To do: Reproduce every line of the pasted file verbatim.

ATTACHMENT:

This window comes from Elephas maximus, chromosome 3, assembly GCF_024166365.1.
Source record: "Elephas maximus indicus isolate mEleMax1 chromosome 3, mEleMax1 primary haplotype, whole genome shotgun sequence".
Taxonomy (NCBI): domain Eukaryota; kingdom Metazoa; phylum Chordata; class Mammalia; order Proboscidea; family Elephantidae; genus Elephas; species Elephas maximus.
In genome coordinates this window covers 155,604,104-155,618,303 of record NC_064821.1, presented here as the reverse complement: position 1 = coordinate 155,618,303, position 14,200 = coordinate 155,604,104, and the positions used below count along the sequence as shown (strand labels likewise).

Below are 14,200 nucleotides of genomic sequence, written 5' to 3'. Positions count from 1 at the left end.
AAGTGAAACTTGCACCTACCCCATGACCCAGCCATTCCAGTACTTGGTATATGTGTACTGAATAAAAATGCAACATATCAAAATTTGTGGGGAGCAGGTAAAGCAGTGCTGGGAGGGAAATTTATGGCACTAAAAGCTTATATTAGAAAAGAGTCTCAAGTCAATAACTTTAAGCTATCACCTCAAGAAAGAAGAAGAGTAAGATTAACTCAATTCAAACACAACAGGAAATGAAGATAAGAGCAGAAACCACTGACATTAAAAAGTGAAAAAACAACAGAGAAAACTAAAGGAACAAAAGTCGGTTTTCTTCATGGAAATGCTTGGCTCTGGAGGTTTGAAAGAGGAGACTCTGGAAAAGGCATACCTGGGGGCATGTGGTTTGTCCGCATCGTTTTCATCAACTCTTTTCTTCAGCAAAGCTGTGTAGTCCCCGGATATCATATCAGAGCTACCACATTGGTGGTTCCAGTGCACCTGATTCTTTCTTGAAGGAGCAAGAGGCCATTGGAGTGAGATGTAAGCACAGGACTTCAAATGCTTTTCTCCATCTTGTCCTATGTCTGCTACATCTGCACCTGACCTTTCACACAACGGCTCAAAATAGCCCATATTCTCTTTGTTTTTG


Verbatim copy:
This window comes from Elephas maximus, chromosome 3, assembly GCF_024166365.1.
Source record: "Elephas maximus indicus isolate mEleMax1 chromosome 3, mEleMax1 primary haplotype, whole genome shotgun sequence".
Taxonomy (NCBI): domain Eukaryota; kingdom Metazoa; phylum Chordata; class Mammalia; order Proboscidea; family Elephantidae; genus Elephas; species Elephas maximus.
In genome coordinates this window covers 155,604,104-155,618,303 of record NC_064821.1, presented here as the reverse complement: position 1 = coordinate 155,618,303, position 14,200 = coordinate 155,604,104, and the positions used below count along the sequence as shown (strand labels likewise).

Below are 14,200 nucleotides of genomic sequence, written 5' to 3'. Positions count from 1 at the left end.
AAGTGAAACTTGCACCTACCCCATGACCCAGCCATTCCAGTACTTGGTATATGTGTACTGAATAAAAATGCAACATATCAAAATTTGTGGGGAGCAGGTAAAGCAGTGCTGGGAGGGAAATTTATGGCACTAAAAGCTTATATTAGAAAAGAGTCTCAAGTCAATAACTTTAAGCTATCACCTCAAGAAAGAAGAAGAGTAAGATTAACTCAATTCAAACACAACAGGAAATGAAGATAAGAGCAGAAACCACTGACATTAAAAAGTGAAAAAACAACAGAGAAAACTAAAGGAACAAAAGTCGGTTTTCTTCATGGAAATGCTTGGCTCTGGAGGTTTGAAAGAGGAGACTCTGGAAAAGGCATACCTGGGGGCATGTGGTTTGTCCGCATCGTTTTCATCAACTCTTTTCTTCAGCAAAGCTGTGTAGTCCCCGGATATCATATCAGAGCTACCACATTGGTGGTTCCAGTGCACCTGATTCTTTCTTGAAGGAGCAAGAGGCCATTGGAGTGAGATGTAAGCACAGGACTTCAAATGCTTTTCTCCATCTTGTCCTATGTCTGCTACATCTGCACCTGACCTTTCACACAACGGCTCAAAATAGCCCATATTCTCTTTGTTTTTG